Voice Neurocognition Laboratory
WANTED
£6/hour
Experiments in Psychology
Contribute to Advancing Science!
The VNL is always in need of participants for its numerous online experiments. Listen to audio stimuli, respond to simple questions, and collect the reward. Most experiments are paying £6 per hour, but you could get a lot more if you get selected for further studies that involve brain scanning. Interested? Click on the link below.
Note: Online payments are not yet available. You will have to come to the school of psychology in person in order to collect your payment.
Access the online experiments website here
Poster presentation at HBM 2013, Seattle
Recognizing familiar identities from the face and voice: an fMRI cross-classification study
Read the poster or email Dr. Bashar Awwad Shiekh Hasan for more information: bashar.hasan@glasgow.ac.uk
Research Conducted at the VNL
Our Field of Expertise
The human voice not only carries speech, it is also an auditory face rich in precious information on the speaker. Normal listeners possess sophisticated voice cognition abilities for extracting and processing this speaker-related information. Even from brief vocalizations, we can figure out the gender, approximate age and affective state of the speakers, as well as more subtle cues such as how attractive or trustworthy they sound.
Voice cognition abilities play a crucial role in social interactions. But although they develop much earlier than speech perception in infants, and are present in a number of non-human species, little is known on their cerebral bases.
Poster presentation at HBM 2013, Seattle
Cerebral processing of non-verbal affective vocalizations studied using MEG and voice morphing
Read the poster or email Dr. Emilie Salvia for more information: Emilie.Salvia@glasgow.ac.uk
Research Conducted at the VNL
What does your 'Hello' say about you?
One of the questions in the Lab is what personality traits can you get from a voice?

Can you spot a trustworthy person from their voice?
Click on the image on the right and see what you think - is this person trustworthy or not?
For more information regarding this project, please email Phil, via Philip.McAleer@glasgow.ac.uk
Research Conducted at the VNL
Do we like boring voices?
Recently, based on a collaboration with the Lab, Dr. Bo Yao gave a radio interview regarding his recent paper on how the brain deals with boring voices. Click on Bo's image to hear the intervew (duration ~4mins) or click on the link to read the paper in full
Poster presentation at HBM 2012, China
Exploring the role of language-familiarity and race in talker identification, with a view to determining whether an other-race effect exists for voices. Where you come from may influence how you hear the Western voice on the left, or the Asian voice on the right.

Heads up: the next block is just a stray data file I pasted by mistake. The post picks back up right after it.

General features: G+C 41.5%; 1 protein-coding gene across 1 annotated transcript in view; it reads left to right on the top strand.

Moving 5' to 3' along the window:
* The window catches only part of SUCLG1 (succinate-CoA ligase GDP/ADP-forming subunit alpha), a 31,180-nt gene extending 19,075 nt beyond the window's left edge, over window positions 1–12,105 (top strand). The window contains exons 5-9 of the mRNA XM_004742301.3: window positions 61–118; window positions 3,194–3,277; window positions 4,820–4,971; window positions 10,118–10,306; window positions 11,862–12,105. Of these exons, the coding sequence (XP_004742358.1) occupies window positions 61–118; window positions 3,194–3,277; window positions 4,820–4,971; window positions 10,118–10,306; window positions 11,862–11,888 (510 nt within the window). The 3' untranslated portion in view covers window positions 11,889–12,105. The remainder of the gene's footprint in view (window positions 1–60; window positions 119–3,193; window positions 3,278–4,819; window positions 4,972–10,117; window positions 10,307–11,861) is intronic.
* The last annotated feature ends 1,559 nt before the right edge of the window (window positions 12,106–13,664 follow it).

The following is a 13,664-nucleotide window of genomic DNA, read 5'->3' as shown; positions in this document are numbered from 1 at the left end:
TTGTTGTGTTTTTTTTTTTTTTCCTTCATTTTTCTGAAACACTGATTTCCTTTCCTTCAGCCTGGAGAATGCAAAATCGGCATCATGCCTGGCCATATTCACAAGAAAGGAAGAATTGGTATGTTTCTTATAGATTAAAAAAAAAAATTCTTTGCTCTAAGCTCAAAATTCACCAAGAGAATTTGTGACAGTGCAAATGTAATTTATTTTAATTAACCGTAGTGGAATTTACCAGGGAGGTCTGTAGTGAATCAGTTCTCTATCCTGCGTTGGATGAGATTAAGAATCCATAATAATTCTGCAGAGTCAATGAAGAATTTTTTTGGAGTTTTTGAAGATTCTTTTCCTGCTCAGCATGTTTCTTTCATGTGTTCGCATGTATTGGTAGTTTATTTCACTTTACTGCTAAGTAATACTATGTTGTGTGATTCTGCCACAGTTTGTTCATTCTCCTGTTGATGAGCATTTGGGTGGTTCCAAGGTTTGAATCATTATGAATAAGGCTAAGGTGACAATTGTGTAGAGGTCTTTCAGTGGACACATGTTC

Read the abstract or email David for more information: d.fleming@psy.gla.ac.uk
Research Conducted at the VNL
Using morphing techniques to explore gender in voices
Also, We are interested in the vocal changes between genders.
Click on the spectogram to hear how a male voice becomes a female voice.

Research Conducted at the VNL
Using morphing techniques to explore emotion in voices
We are also interested in the vocal changes between emotions.
Click on the spectogram to hear how an angry voice becomes a fearful voice.

  • Hot Lab Paper
    Yovel & Belin (2013) Trends in Cognitive Sciences
    Read the recent Review about a unified coding strategy for processing faces and voices
    Click on the image to read the new paper from the lab
  • Hot Lab Paper
    Watson, Latinus, Charest, Crabbe & Belin (2014) Cortex
    People-selectivity, aduiovisual integration and heteromodality in the superior temporal sulcus
    Click on the image to read the new paper from the lab
  • Hot Lab Paper
    Latinus, McAleer, Bestelmeyer & Belin (2013) Current Biology
    Read the recent Report: Norm-Based Coding of Voice Identity in Human Auditory Cortex
    Click on the image to read the new paper from the lab
  • Temporal Voice Area (TVA)
    Localization in the Brain
    Hearing voices activates a bilateral "temporal voice area" (TVA) in the brain, located in most individuals along the middle part of the superior temporal sulcus (STS). The TVA is analogous to the face-sensitive areas of visual cortex. The TVA constitutes a voice-selective stage of cerebral processing from which vocal information processing may be organized in several, functionally distinct, cortical pathways.
    Click image to enlarge